Lithography is 'a suggestive art that owes much to the stimulus that the material itself exerts on the artist.'
Redon used the technique of transfer lithography to produce the vast majority of his prints, after the process was suggested to him by Henri Fantin-Latour. Lithography is based on the natural repulsion of water and oil. In transfer lithography the artist draws directly onto paper which has been treated with a gelatine-based substance. This is subsequently dampened and pressed onto the stone (traditionally limestone). The stone is washed with water and printing ink is applied with a roller. This oily ink affixes to the drawn lines, but is resisted by the damp parts of the stone. The image is then printed on a sheet of paper. Because no pressure is applied at the edges of the stone, there is no 'plate mark' around the edge of the image.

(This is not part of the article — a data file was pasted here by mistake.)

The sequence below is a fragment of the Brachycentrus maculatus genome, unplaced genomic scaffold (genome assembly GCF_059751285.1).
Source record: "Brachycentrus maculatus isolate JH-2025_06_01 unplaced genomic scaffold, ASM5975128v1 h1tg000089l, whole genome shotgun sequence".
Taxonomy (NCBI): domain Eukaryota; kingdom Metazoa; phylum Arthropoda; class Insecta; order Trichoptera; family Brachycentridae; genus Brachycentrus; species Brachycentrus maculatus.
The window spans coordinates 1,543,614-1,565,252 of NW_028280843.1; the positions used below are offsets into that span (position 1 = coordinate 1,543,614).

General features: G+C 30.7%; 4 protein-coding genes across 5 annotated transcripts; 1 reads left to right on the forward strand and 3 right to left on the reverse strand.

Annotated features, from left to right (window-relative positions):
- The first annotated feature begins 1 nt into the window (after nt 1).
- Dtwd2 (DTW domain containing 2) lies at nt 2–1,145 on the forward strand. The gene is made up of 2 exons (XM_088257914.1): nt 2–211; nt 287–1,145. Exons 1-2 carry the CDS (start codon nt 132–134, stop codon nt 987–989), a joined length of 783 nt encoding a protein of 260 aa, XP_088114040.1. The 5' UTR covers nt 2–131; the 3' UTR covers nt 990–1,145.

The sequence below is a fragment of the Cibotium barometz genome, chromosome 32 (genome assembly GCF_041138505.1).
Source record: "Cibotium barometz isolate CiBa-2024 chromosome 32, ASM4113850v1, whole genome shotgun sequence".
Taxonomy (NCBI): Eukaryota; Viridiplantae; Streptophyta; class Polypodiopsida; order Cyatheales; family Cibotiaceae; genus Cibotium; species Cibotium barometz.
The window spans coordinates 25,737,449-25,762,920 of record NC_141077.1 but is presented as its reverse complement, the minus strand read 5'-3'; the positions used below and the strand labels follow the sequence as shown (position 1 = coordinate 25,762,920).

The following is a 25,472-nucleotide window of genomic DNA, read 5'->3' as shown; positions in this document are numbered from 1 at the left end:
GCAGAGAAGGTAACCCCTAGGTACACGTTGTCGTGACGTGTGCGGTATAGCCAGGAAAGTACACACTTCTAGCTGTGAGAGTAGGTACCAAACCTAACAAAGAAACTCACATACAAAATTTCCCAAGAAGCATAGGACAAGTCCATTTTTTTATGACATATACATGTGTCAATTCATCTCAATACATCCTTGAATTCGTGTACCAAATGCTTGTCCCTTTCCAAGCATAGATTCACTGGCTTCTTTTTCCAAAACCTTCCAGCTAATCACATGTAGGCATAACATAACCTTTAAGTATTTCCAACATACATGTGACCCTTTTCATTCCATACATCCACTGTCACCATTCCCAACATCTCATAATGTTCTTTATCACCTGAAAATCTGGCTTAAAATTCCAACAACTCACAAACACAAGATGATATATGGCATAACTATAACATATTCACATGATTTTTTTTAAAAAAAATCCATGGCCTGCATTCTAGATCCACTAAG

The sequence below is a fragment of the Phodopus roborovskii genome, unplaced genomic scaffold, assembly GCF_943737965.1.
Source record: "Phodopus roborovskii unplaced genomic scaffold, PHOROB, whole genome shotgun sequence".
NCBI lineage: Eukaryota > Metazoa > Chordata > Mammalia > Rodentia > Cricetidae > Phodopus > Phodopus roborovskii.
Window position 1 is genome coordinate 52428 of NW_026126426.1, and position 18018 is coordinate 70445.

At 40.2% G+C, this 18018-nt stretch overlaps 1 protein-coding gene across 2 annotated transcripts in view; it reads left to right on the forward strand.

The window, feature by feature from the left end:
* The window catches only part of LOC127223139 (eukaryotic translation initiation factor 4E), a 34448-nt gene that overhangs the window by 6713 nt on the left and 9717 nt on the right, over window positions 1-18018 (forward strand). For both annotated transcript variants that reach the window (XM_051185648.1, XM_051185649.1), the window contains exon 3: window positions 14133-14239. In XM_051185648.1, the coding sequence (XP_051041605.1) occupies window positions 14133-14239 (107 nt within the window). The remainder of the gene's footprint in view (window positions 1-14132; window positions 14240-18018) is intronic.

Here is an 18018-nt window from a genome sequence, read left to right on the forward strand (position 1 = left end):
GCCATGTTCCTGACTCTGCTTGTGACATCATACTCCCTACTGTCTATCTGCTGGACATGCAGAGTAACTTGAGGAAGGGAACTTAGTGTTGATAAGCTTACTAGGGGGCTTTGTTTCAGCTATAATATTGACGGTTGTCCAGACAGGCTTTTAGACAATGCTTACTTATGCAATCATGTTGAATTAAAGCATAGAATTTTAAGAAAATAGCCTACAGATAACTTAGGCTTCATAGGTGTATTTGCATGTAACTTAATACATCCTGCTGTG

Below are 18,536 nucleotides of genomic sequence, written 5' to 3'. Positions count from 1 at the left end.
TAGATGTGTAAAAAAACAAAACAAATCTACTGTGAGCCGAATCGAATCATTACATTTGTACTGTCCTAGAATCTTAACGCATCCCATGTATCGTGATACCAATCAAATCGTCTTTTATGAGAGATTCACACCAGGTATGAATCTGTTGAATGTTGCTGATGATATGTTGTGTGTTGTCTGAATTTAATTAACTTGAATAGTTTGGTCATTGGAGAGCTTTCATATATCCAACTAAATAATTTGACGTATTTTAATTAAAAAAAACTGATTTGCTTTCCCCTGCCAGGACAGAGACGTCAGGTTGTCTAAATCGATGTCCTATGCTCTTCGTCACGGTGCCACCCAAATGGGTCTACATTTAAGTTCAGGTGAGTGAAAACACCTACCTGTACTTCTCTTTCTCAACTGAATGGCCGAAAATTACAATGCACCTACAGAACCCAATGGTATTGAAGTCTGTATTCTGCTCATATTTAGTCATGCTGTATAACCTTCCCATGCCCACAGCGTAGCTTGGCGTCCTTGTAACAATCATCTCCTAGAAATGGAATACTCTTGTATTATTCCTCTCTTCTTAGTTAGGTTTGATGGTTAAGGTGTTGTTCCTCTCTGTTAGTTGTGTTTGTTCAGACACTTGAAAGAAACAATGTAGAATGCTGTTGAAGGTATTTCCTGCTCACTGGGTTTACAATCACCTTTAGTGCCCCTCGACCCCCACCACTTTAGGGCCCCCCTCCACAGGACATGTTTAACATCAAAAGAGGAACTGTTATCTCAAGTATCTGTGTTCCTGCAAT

There are several advantages to using transfer paper rather than drawing directly on the surface of the stone. Redon had a particularly fraught relationship with the stone. He wrote: 'The stone is harsh, unpleasant, like a person who has whims and fits ... The future of lithography lies in the resources ... of paper, which transmits so perfectly to the stone the finest and moving inflections of the spirit. The stone will become passive.' Redon did work on the stone though, and frequently altered the image after it had been transferred. He also worked reductively, often scraping away the black ink to give the effect of his images bursting out of the darkness, or of fine rays of light breaking through the shadows. Redon used a number of tools as scrapers, including razor blades and scalpels. The transfer paper was more manageable for artists than the heavy stone and also more flexible, as alterations could be made and mistakes altered. The final image is in a way more truthful to the original image as it appears the same way round, whereas if the artist draws directly on the stone the printed image is reversed.